Heading home for the holidays? Or taking a holiday vacation?

Don't forget to check your list of things to do: Get gifts for Mom and Dad, pick up dry cleaning, take cat to kennel, rent car.Oops! Forgot to rent a car? No problem, you think. As simple as dialing 1-800. Well, think again.

By the time you read this, there may be no rental cars available for the holiday weekend in many cities.

Christmas is one of the busiest times of the year for automobile rentals, according to rental companies and travel agencies. People who have waited until now to reserve a car may be out of luck.

Hertz, Avis, Budget, National, Alamo and Enterprise reported this week that virtually all of their cars in New York City had been reserved for the three-day holiday weekend that begins on Saturday. And there were reports from rental companies and travel agencies that no cars were available for the weekend in all of Florida.

"It's becoming increasingly more difficult to get confirmed reservations with car-rental agencies at various times of the year, and the holidays - Thanksgiving, Christmas, Easter - are probably the most difficult," said Steve Loucks, the director of public relations for the American Society of Travel Agents, the world's largest travel-trade association, based in Washington.

"If you've waited until the last minute, you're going to have problems finding a car, whether it's Salt Lake City, Seattle or New York City," he said.

So what's someone without a car reservation to do? Cancel Christmas? Not necessarily.

Loucks said that many consumers search only as far as the big three rental companies - Hertz, Avis, Budget - even though thousands of rental companies are listed in the Federal Travel Registry, a directory updated every month.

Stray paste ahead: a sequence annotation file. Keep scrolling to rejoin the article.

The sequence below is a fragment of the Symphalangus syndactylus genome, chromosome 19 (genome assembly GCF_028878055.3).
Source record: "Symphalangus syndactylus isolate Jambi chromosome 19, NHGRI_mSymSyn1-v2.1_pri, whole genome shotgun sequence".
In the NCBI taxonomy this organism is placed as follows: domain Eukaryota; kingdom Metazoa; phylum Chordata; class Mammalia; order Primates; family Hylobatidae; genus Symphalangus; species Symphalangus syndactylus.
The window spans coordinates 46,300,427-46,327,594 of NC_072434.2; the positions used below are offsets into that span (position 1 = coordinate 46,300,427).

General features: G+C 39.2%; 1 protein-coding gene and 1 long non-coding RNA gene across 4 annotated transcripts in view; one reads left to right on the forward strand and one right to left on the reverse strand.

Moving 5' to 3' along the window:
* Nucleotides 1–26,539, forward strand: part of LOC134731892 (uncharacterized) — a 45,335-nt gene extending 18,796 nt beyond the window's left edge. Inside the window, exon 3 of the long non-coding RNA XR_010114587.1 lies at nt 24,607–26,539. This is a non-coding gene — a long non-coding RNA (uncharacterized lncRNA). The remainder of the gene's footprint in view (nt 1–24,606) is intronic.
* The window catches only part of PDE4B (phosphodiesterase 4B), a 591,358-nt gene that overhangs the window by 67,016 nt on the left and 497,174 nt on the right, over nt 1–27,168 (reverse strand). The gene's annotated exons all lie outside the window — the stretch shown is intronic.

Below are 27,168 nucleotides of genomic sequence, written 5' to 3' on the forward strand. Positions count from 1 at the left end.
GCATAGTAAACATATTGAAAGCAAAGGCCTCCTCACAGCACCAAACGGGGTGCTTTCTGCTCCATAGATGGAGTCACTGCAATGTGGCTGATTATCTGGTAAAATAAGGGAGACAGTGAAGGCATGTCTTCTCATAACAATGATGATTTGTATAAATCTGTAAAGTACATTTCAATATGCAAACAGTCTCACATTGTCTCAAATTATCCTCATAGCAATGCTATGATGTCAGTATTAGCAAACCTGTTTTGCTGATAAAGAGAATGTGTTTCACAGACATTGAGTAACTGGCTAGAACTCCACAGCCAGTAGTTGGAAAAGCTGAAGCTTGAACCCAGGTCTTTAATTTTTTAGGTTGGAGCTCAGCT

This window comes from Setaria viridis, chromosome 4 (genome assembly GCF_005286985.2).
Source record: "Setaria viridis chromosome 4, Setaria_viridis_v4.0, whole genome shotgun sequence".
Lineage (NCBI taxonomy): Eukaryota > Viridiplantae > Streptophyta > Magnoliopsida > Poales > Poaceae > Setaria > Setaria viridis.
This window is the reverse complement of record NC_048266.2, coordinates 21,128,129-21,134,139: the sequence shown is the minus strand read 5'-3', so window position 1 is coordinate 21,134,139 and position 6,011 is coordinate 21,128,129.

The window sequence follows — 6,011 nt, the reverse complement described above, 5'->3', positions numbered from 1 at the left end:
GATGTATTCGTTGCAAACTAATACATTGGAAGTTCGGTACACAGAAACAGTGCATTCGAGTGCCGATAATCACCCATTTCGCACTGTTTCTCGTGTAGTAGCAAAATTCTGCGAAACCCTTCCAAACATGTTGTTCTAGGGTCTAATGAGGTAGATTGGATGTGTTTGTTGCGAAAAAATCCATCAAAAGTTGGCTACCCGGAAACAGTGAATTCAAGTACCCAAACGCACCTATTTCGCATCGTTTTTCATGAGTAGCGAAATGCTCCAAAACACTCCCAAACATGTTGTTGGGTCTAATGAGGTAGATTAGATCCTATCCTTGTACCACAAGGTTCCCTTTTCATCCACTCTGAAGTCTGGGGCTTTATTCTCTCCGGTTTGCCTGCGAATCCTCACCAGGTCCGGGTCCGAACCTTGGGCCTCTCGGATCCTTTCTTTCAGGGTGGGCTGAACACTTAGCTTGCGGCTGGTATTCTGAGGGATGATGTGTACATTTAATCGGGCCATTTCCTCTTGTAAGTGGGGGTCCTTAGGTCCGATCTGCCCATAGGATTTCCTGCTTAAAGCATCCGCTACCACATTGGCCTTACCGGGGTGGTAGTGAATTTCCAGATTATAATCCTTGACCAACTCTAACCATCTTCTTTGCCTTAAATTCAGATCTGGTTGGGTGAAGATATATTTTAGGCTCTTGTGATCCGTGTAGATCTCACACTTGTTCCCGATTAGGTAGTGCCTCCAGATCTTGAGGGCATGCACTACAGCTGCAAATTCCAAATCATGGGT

Travel agents have access to these and other smaller companies around the country - with names like Pay-Less, 3-C's and Ugly Duckling - and can book directly with no additional charge to the customer. The agencies receive a 10 percent commission from the rental companies.

Some car dealers, including Ford, and companies like Sears, Roebuck & Co. also rent cars and minivans on a short-term basis, said Jan Armstrong, the executive vice president of the American Car Rental Association, a trade group representing auto-rental and -leasing companies. Advertisements in the yellow pages often say which ones rent cars.

Being flexible also helps.

Terry Gordon, the public relations manager at Avis, advised renters to look at locations close to where they're traveling for car rentals.

"If you're traveling to Boston, you might want to check on rental availability in Springfield, Mass.," he said.

"If you're going to New York City, you could try the Hartford airport."

Tom Wilt, the director of market development for the American Automobile Association, offered another tip.

"Stop by the car-rental counters when you arrive at your destination," he said. "On the West Coast, most check-ins on car rentals come in the early morning; on the East Coast, checks-ins are in the mid to late afternoon. After the morning or afternoon inventories, companies sometimes find they have an extra car in the fleet. A walk-in customer might be in luck."

Joseph Nothwang, a vice president and general manager at Hertz, agreed.

"Cancellations and no-shows are part of the process," Nothwang said, adding that on average most locations have one or two such rentals available. "It's best to call a specific location, however, rather than the toll-free number."

Manhattan is an especially difficult rental location because of the number of people who do not own cars, he added. He said Hertz will reserve up to a year in advance and guarantees rates for up to 270 days.

A record 36 million people are expected to travel 100 miles or more by ground or air this holiday season, said Jerry Cheske, a spokesman for the AAA.

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More Americans are combining trips home to see family and friends and to vacation, he said. More so this year, since the holiday falls on Sunday and many people have Monday off. Consequently, travelers are advised to book air and ground transportation, including car rentals, as far in advance as possible, no less than 30 days prior to the scheduled travel date.

As for the three-day New Year's weekend, the three largest car-rental companies had vehicles available this week at some of their Manhattan locations.

Renters in cities like New York may also want to think about searching beyond the traditional to the more exotic. Dieper Vogel, the owner of Vogel's Eurocars Inc. in Yonkers, rents Mercedes-Benzes, starting at $225 a day, plus mileage and tax. As of Wednesday, he had only one unreserved car for the weekend: a Mercedes 500SL, a two-seater roadster.

The price: $495 a day, plus mileage and tax.

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